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Album Of The Week

Ugly Songs For Ugly Times: Xiu Xiu's Girl With Basket Of Fruit
Luke Turner , February 21st, 2019 10:02

Xiu Xiu return on the wonderful Upset The Rhythm label with another album of dissonant, angry songs about the current state of global awfulness

Prolific and uncategorisable, Xiu Xiu are a group who zip around the fringes of my awareness, always there, always interesting, before every now and then hitting home with a record that doesn't merely demand attention, but sticks its fingers into your face and rips eyes and ears open - a nightmare, a catharsis, a despicable vision.

I have been sent thousands of emails from PRs and record labels in the past couple of years telling me that the music they're flogging is "empowering". It's a word that, as Sirin Kale wrote here is utterly devalued when it comes with nothing concrete behind it. Similarly, much of the music touted as political, or empowering, or whatever buzzword is doing the rounds at any given time is utterly banal, written to tempt Spotify's algorithms or potential syncs with trainer brands. I do not hear much rage, or music that sounds like disgust.

Xiu Xiu on the other hand shit on such complacency. Girl With Basket Of Fruit is a deeply immersive and courageous record that vibrates with rage. It is an uncomfortable, queasy, difficult listen, but with that is one of the most thrilling records I've heard in quite some time. The album comes not with a standard press release telling us what Jamie Stewart has done over his years of operation, the Twin Peaks interpretations record etc, but a list of suggestions about what Girl With Basket Of Fruit "could be". It's a clever way to deliver insights into the recording process, and "It could be a short novel called The Rhythm Section Talked about Drugs, The Horn Players Talked about Ass & The Strings Talked about Money" is certainly preferable to the average artist and their usual "there were tensions in the studio yes but in the day we wrote the songs that we needed to for ourselves and if anyone else likes it well then that's a bonus".

Such mundanities are not known in Xiu Xiu's world. The opening, title track, sets the the pace from the off. It's an angry, clattering slab of industrial garage, bells clanging, the lyrics imbued with sex and disgust, Jamie Stewart coming across, oddly enough, like Nick Cave reimagined as a Grindrman, butt-cheeks spread and ready. An intense appreciation of the poetic possibilities offered up by the nooks and crannies of the self has long been at the heart of what Xiu Xiu do (long-term readers might recall Stewart discussing arse cleaning on the road in this Quietus feature), something that i think will always be the case when, as a queer person, your body is often defined (by others) from your sexuality.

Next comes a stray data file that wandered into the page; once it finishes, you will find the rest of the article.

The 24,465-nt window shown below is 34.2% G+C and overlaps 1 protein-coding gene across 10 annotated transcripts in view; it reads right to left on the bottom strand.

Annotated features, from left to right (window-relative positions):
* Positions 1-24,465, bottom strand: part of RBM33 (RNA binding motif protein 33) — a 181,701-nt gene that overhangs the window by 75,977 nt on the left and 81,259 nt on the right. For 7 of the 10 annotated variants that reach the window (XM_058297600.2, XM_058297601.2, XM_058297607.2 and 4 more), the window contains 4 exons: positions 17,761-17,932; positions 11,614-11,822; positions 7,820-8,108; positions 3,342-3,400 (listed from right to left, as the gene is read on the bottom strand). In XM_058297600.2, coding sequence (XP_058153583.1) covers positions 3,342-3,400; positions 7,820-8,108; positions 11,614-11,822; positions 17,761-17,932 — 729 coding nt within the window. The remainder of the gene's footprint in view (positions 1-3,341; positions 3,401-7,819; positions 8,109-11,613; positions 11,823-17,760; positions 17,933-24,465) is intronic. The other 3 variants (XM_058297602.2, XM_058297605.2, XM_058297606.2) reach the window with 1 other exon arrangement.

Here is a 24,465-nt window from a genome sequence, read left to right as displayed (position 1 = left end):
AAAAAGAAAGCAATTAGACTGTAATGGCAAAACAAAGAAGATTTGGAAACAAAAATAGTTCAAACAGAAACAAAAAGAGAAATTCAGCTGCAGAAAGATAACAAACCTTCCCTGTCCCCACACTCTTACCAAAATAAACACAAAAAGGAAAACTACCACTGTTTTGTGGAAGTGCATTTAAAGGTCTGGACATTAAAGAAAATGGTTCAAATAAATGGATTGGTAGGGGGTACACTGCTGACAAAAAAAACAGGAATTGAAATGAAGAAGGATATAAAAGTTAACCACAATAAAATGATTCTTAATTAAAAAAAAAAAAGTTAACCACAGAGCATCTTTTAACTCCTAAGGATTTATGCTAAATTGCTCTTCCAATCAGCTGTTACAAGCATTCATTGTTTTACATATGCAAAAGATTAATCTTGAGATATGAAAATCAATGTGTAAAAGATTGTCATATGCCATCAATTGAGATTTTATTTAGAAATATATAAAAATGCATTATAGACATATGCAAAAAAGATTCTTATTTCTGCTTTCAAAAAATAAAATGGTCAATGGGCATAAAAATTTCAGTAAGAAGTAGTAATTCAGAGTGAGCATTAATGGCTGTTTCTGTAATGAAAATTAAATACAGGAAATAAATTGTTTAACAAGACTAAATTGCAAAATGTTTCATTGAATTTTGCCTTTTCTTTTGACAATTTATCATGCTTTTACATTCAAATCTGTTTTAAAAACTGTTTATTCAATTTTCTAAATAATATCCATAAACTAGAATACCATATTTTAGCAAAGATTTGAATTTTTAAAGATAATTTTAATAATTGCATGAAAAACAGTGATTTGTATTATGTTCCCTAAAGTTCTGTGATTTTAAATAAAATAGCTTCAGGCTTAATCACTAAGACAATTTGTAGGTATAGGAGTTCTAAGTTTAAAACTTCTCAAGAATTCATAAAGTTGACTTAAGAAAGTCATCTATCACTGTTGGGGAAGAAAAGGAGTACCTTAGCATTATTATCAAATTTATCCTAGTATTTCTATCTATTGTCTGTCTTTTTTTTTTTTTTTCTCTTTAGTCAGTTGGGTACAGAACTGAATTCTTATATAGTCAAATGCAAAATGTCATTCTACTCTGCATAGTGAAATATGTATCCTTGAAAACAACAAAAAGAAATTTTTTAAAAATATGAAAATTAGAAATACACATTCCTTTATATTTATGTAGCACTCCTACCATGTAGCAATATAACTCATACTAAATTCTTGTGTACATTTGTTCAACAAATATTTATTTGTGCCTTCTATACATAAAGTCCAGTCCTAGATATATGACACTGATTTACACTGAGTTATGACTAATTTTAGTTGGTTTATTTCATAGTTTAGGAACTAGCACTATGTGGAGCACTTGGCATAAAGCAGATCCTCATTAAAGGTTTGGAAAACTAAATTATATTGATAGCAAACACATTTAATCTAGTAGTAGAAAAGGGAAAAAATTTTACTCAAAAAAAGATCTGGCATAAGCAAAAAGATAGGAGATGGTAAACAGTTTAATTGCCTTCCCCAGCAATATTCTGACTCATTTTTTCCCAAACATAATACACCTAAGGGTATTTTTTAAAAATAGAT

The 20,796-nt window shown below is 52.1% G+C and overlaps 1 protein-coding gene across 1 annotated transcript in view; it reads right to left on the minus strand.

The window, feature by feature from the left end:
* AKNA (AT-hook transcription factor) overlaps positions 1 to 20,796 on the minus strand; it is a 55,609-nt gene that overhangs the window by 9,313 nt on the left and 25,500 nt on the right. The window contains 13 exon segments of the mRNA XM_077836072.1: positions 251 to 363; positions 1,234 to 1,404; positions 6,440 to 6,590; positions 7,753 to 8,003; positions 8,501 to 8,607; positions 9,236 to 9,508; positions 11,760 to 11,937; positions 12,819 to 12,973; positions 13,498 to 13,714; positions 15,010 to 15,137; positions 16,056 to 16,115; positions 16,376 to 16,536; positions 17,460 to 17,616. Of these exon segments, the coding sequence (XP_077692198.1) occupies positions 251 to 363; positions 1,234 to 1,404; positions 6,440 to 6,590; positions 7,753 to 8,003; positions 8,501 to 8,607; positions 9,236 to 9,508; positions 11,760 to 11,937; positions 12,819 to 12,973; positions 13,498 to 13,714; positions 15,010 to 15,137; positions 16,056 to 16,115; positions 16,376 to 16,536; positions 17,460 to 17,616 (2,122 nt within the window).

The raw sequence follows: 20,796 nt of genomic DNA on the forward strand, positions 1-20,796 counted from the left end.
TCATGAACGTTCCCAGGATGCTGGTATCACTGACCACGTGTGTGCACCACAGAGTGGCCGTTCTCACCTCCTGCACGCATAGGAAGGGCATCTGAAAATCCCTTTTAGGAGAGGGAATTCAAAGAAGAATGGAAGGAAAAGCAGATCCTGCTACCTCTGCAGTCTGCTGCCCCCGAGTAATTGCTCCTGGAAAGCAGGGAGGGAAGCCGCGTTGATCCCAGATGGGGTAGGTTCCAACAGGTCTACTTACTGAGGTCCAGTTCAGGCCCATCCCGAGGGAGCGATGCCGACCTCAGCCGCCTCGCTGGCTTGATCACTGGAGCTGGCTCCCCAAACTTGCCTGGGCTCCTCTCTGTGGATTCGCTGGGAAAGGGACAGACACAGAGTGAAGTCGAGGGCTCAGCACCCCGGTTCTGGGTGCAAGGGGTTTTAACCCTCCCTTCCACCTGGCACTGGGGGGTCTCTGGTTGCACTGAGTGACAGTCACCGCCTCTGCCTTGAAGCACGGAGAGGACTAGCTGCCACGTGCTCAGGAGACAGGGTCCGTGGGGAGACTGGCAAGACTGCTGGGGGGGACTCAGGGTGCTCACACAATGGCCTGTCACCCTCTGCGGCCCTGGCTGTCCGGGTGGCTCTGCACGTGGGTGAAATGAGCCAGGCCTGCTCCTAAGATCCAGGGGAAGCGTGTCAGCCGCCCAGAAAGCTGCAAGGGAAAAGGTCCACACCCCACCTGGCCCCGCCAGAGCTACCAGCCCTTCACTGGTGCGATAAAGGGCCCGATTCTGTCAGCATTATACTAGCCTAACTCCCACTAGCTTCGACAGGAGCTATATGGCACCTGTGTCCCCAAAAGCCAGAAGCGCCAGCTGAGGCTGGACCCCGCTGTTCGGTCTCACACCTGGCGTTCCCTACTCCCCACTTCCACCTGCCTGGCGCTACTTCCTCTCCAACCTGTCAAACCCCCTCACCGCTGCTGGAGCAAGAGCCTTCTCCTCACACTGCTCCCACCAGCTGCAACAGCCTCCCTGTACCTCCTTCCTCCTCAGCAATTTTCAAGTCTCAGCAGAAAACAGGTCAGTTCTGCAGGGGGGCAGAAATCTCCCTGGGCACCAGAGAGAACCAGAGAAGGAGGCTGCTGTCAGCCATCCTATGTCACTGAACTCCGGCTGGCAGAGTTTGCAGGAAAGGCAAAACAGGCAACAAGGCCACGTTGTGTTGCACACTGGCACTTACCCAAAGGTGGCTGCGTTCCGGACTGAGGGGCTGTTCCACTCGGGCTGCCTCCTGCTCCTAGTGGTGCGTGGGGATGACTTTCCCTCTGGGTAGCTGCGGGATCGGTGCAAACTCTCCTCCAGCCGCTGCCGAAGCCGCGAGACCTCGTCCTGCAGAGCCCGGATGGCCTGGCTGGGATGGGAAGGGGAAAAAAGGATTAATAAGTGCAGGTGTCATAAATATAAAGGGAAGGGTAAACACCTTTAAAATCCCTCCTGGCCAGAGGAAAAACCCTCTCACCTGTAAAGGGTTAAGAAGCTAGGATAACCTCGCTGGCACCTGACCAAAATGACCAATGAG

A sense of queer rage has always been at the heart of what Xiu Xiu are about. It's why for all their noise this is never music that comes across as macho. It has at its heart an intensity that isn't dominant and invasive, but vulnerability and empathy. So even when 'It Comes Out As A Joke' echoes the hollow-cheeked and brittle one-two punch EinstĂĽrzende Neubauten's 'Sado Masodub', it's raising of arms in protest dance. Indeed, it's one of many moments on the album where one feels a similarly staunch atmosphere to that created by Algiers.

Elsewhere, the sheer weirdness of Girl With Basket Of Fruit provides the thrills. Take 'Amargi ve Moo', for instance, where a string part saws away at sputtering vocalisations interspersed with horrorshow lyrics - "Chunks of your scalp now in a dumpster or in a sandwich" - delivered by Stewart in a breathy voice that's like Scott Walker being taken to a vaudeville theatre in a straitjacket. 'Ice Cream Truck' rattles like the fridge gone wrong, the wrong kind of cream squirted into your child's 99 cone.

This discord continues throughout. At other moments, there's a style-crunching aspect to the songwriting that means this sits far more closely to acts who are the 'sick' booking du jour at electronic music festivals across Europe than the indie rock world with which Xiu Xiu are still bizarrely associated. There's a kinship with Yves Tumor, for instance, and 'Pumpkin Attack On Mommy And Daddy' bolsters an industrial menace with hints of footwork. Frequently this is a highly politicised fury. 'Mary Turner Mary Turner' is a heaving, thunderous telling of the racist lynching of a pregnant African American woman in 1918. It touches, I think, on the current series we're running on these pages about how art and music deals with difficult histories. Unlike the 'ooo look at me' paper men of power electronics and industrial noise, there's nothing fetishistic, voyeuristic, or pathetically ambiguous here, more an outpouring of disgust that we seem to be in similarly horrendous times again.

There are moments of beauty here too, of course, for that contrast has always been a hallmark of Jamie Stewart's songwriting, and what makes Xiu Xiu bleed where others merely pose. Take his querulous vocals over a funeral drum on 'The Wrong Thing', for instance, a torch song for impossible times.

Usually I'd say shoot the writer who merely lifts from the press release when writing the conclusion of their review, but for me I will make an exception as I copy paste from Xiu Xiu's list: "It could be that despite the confusion of this life, people who can still truthfully call themselves human try to push through 2019's collecting horror". Let us be thankful that in this dark age Xiu Xiu are still trying.